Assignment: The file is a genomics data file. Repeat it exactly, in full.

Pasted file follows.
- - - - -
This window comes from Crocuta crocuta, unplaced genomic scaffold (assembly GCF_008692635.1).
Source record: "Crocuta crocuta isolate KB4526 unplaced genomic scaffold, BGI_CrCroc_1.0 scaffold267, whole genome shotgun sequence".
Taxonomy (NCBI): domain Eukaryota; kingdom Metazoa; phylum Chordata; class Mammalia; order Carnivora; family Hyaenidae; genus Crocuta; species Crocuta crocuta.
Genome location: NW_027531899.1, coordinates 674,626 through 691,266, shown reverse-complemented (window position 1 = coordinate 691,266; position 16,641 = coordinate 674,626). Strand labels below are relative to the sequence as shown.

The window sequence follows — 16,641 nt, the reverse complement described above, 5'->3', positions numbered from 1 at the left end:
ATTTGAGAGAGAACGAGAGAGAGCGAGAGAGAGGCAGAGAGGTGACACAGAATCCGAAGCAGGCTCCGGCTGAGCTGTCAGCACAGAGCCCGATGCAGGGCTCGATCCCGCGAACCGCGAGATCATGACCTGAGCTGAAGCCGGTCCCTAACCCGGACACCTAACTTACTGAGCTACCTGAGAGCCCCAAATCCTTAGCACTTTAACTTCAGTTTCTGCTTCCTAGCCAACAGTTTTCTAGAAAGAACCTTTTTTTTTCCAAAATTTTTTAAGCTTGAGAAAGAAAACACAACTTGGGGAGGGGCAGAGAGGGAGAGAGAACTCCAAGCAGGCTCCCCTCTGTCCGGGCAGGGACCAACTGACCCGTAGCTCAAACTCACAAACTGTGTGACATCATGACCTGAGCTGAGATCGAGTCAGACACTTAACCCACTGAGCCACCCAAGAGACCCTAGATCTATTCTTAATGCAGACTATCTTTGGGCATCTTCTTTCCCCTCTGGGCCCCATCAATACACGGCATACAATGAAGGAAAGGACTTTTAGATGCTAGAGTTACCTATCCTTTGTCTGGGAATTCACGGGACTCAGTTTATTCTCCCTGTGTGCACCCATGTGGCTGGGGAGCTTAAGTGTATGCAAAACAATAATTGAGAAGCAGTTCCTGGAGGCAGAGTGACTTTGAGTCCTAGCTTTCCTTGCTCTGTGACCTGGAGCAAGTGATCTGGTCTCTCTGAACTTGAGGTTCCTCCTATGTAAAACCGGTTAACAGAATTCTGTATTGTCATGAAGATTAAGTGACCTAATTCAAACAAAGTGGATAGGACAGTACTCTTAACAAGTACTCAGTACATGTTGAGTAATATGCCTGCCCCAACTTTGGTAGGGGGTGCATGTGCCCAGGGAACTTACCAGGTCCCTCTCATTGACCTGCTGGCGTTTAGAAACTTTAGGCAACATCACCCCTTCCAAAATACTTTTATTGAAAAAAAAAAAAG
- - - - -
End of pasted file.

This window comes from Crocuta crocuta, unplaced genomic scaffold (assembly GCF_008692635.1).
Source record: "Crocuta crocuta isolate KB4526 unplaced genomic scaffold, BGI_CrCroc_1.0 scaffold267, whole genome shotgun sequence".
Taxonomy (NCBI): domain Eukaryota; kingdom Metazoa; phylum Chordata; class Mammalia; order Carnivora; family Hyaenidae; genus Crocuta; species Crocuta crocuta.
Genome location: NW_027531899.1, coordinates 674,626 through 691,266, shown reverse-complemented (window position 1 = coordinate 691,266; position 16,641 = coordinate 674,626). Strand labels below are relative to the sequence as shown.

The window sequence follows — 16,641 nt, the reverse complement described above, 5'->3', positions numbered from 1 at the left end:
ATTTGAGAGAGAACGAGAGAGAGCGAGAGAGAGGCAGAGAGGTGACACAGAATCCGAAGCAGGCTCCGGCTGAGCTGTCAGCACAGAGCCCGATGCAGGGCTCGATCCCGCGAACCGCGAGATCATGACCTGAGCTGAAGCCGGTCCCTAACCCGGACACCTAACTTACTGAGCTACCTGAGAGCCCCAAATCCTTAGCACTTTAACTTCAGTTTCTGCTTCCTAGCCAACAGTTTTCTAGAAAGAACCTTTTTTTTTCCAAAATTTTTTAAGCTTGAGAAAGAAAACACAACTTGGGGAGGGGCAGAGAGGGAGAGAGAACTCCAAGCAGGCTCCCCTCTGTCCGGGCAGGGACCAACTGACCCGTAGCTCAAACTCACAAACTGTGTGACATCATGACCTGAGCTGAGATCGAGTCAGACACTTAACCCACTGAGCCACCCAAGAGACCCTAGATCTATTCTTAATGCAGACTATCTTTGGGCATCTTCTTTCCCCTCTGGGCCCCATCAATACACGGCATACAATGAAGGAAAGGACTTTTAGATGCTAGAGTTACCTATCCTTTGTCTGGGAATTCACGGGACTCAGTTTATTCTCCCTGTGTGCACCCATGTGGCTGGGGAGCTTAAGTGTATGCAAAACAATAATTGAGAAGCAGTTCCTGGAGGCAGAGTGACTTTGAGTCCTAGCTTTCCTTGCTCTGTGACCTGGAGCAAGTGATCTGGTCTCTCTGAACTTGAGGTTCCTCCTATGTAAAACCGGTTAACAGAATTCTGTATTGTCATGAAGATTAAGTGACCTAATTCAAACAAAGTGGATAGGACAGTACTCTTAACAAGTACTCAGTACATGTTGAGTAATATGCCTGCCCCAACTTTGGTAGGGGGTGCATGTGCCCAGGGAACTTACCAGGTCCCTCTCATTGACCTGCTGGCGTTTAGAAACTTTAGGCAACATCACCCCTTCCAAAATACTTTTATTGAAAAAAAAAAAAG